Charles J. Close a Witness of the Shooting
Says the President Walked 30 Feet to a Chair After
He Was Shot.
MURDERER HELD ARM AS IF IN A SLING.
Private O’Brien of the Seacoast Artillery Secured the Pistol and
Refused to Give It Up.
Charles J. Close, Superintendent
of Buildings, who had charge of the arrangements of the Temple of
Music for the President’s reception, was an eyewitness of the tragedy.
The following is his account of it as related to a NEWS reporter
“I stood there, about 20 feet away,”
said Supt. Close, indicating a spot on a diagram in an aisle leading
to the platform, to the right and rear of where the President stood.
“I was merely sizing up the looks
of the people coming to the reception. I saw the President pat the
head of a child on the arms of an old man, then a few others came,
and then the man that did the shooting. He carried his right hand
wrapped in a handkerchief, and against his chest as if in a sling.
He extended his left hand to greet the President and then two shots
“I saw the President clasp both hands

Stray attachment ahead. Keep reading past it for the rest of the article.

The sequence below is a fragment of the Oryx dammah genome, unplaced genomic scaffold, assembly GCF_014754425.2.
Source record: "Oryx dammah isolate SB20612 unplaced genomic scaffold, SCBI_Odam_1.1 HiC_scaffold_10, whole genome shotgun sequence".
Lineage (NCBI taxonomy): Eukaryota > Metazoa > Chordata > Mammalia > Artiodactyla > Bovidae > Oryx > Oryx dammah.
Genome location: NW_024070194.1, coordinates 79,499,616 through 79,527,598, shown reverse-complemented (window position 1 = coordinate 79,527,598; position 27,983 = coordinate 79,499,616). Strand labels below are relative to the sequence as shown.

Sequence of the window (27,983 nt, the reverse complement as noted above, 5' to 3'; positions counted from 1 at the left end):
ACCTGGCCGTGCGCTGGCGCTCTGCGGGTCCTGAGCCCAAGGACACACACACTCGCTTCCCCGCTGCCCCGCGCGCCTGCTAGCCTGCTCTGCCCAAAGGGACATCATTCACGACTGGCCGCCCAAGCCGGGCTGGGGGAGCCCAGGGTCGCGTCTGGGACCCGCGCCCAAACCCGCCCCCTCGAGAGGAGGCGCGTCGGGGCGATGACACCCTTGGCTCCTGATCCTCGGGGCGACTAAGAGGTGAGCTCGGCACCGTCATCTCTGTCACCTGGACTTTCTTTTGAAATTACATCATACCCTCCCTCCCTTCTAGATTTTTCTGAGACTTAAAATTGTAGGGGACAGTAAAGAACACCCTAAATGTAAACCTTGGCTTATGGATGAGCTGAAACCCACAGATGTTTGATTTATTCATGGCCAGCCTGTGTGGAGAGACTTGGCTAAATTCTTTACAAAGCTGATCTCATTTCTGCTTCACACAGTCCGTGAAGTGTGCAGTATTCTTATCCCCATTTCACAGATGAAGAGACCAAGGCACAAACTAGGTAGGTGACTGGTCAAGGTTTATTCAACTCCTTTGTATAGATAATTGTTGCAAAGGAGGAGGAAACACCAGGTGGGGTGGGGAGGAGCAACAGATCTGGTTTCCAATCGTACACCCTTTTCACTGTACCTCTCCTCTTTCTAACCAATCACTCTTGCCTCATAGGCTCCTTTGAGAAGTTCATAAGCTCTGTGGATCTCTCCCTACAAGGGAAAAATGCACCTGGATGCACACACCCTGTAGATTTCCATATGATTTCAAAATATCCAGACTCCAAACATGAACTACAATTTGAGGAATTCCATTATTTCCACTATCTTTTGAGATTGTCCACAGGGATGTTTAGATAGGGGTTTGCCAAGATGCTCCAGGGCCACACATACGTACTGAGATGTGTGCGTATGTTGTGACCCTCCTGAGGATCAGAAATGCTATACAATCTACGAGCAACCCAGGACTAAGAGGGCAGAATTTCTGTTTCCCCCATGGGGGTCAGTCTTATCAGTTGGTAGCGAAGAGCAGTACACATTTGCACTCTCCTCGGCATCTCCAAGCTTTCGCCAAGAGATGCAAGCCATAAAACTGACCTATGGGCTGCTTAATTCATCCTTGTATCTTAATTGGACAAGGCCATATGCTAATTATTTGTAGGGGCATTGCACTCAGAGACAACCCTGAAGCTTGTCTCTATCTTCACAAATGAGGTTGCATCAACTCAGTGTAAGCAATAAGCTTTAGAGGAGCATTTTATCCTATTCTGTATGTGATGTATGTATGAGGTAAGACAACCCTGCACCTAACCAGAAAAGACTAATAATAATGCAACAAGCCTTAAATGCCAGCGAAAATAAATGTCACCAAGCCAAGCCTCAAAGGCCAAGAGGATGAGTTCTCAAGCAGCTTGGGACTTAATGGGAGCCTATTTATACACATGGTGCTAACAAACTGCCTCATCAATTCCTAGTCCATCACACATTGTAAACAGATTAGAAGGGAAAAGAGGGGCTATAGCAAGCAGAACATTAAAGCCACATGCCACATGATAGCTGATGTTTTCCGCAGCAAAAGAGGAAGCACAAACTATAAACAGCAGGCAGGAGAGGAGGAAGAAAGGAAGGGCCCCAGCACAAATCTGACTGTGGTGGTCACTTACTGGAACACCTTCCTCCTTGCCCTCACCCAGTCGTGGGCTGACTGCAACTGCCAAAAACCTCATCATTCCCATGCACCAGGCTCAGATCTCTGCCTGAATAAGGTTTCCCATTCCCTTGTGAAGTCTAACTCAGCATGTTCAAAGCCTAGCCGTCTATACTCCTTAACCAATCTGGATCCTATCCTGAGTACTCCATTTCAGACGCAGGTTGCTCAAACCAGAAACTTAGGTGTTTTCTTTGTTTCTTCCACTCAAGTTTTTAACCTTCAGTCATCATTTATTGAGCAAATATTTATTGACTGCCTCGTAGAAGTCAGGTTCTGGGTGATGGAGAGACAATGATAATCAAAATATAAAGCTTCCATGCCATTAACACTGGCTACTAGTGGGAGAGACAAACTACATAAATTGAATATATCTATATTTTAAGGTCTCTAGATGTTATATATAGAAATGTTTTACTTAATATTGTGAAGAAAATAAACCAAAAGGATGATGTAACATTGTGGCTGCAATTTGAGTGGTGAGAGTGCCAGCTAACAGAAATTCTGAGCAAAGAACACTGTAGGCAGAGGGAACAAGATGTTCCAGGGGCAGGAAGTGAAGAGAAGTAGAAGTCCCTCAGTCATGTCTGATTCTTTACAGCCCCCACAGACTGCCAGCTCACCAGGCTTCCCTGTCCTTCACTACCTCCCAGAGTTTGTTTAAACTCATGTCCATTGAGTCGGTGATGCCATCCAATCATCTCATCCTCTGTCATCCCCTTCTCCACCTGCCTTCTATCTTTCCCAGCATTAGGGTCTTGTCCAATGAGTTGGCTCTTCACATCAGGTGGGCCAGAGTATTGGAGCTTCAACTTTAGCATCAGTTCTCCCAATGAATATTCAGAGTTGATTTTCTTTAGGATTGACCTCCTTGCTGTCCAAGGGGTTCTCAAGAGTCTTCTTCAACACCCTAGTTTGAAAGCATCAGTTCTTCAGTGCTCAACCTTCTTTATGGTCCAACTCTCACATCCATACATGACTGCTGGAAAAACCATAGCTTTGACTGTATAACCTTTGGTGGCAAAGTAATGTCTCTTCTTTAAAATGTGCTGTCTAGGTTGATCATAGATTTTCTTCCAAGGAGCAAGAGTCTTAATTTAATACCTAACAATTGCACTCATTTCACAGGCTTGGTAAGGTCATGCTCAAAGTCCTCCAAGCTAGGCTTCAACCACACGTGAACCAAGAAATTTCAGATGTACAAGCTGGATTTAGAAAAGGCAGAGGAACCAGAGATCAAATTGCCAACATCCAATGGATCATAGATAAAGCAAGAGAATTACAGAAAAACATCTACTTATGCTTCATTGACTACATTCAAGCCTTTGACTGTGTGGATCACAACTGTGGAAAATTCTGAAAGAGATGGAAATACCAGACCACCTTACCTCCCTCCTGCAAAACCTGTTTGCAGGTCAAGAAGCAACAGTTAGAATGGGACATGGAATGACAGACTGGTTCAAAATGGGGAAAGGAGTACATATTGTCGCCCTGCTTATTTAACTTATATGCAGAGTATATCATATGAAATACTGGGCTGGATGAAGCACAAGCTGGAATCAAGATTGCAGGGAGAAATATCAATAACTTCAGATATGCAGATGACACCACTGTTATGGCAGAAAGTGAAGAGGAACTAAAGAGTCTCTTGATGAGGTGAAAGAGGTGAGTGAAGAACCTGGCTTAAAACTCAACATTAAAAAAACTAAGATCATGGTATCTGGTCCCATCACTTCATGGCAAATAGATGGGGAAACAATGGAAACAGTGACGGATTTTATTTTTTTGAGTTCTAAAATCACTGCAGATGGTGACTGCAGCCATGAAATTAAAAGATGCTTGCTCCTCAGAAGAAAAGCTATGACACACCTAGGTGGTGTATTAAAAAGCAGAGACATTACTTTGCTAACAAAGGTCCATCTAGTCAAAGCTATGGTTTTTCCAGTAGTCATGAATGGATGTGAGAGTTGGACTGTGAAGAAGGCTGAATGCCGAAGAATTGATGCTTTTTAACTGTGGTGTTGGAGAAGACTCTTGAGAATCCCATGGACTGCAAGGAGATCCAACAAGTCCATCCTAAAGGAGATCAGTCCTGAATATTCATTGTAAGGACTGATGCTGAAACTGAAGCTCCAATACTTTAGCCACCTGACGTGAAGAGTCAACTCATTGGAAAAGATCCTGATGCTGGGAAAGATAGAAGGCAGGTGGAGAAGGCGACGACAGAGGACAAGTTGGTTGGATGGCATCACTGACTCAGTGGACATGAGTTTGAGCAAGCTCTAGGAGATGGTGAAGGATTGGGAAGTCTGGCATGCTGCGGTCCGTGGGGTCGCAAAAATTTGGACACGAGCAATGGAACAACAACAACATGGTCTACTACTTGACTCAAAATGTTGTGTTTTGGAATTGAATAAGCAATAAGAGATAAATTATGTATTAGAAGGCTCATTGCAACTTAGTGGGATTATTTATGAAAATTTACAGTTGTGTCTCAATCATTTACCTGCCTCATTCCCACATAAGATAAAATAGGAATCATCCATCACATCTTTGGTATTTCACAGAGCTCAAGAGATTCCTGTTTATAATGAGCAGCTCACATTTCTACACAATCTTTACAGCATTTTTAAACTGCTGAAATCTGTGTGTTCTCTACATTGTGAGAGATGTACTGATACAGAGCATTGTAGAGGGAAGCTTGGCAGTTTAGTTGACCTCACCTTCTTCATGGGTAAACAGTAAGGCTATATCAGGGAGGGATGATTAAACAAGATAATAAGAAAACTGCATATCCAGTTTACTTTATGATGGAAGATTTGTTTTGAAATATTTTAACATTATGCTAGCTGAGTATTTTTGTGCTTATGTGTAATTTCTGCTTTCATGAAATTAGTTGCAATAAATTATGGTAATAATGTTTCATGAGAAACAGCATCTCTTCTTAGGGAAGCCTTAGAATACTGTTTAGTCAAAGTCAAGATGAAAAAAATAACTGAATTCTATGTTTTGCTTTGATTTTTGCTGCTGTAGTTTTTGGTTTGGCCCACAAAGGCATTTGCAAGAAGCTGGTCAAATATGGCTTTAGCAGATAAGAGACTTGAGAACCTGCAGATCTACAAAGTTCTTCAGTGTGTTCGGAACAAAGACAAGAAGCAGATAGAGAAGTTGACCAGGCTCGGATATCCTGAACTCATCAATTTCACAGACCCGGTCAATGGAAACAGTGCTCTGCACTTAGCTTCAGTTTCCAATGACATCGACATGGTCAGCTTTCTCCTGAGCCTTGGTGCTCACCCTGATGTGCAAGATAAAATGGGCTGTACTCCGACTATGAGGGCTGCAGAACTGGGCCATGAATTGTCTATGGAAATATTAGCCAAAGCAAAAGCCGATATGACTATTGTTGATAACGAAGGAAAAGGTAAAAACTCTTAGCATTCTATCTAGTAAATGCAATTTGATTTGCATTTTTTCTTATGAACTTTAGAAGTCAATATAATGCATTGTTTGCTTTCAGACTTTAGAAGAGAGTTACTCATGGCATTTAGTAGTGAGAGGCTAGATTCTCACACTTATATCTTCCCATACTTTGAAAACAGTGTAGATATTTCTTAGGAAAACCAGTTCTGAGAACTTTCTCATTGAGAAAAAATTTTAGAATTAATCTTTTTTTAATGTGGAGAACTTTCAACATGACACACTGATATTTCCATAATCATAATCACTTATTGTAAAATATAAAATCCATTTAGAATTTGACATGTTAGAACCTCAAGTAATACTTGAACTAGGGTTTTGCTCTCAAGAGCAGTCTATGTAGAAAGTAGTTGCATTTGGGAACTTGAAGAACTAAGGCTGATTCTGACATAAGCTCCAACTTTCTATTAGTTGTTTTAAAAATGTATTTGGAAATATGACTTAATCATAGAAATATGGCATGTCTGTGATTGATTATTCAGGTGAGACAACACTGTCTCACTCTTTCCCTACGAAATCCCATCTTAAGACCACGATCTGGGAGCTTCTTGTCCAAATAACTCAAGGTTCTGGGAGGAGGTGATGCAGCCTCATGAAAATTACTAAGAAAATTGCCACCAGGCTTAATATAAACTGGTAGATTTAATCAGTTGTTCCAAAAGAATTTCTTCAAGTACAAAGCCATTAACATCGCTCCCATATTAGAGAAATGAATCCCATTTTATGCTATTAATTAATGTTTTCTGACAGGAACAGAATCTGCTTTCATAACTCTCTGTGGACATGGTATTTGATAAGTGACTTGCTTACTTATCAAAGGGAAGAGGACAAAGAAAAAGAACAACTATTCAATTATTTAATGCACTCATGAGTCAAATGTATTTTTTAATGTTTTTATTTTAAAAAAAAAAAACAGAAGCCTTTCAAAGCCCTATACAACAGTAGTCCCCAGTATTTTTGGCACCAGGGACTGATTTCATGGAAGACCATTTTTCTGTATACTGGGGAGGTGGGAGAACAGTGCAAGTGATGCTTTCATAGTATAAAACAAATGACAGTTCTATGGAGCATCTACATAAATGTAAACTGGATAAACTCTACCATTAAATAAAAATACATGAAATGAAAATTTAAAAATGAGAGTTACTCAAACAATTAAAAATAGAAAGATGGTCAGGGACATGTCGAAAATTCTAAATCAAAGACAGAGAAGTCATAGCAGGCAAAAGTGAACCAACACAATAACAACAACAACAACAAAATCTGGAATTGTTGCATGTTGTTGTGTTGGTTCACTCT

over his abdomen. He turned a little and Milburn, Cortelyou and
Detective Geary caught him.
“He never reeled or flinched. He made
some remark about not letting the matter be exaggerated.
“Of his own accord, and supported
only by Geary, he walked past where I was standing to a chair and
sat down, 30 feet from where he was shot.
“His calmness and presence of mind
were wonderful. He never said anything more, but turned his eyes
toward the ceiling. When the ambulance came he arose from the chair
and went and laid himself upon the stretcher without assistance.
“As soon as the shooting was done
Foster grabbed the assailant and threw him across the aisle. A colored
man hit the murderer a smash in the nose and he went down. I saw
an artillery man grab the smoking pistol from his hand. A secret
service officer, I think he was, got the handkerchief. The artillerymen
took him for an accomplice and handled him roughly to get the handkerchief
from him. Secretary Cortelyou tried to get the pistol from the artillery
man, O’Brien, but the latter wouldn’t give it up. He gave it to
“There was a regular football scrimmage
taking place over the prostrate murderer. He was finally dragged
by the heels to the office of Henshaw, the custodian of the building.
“At the report of the shots somebody
cried: ‘Close the doors; don’t let anybody in or out.’”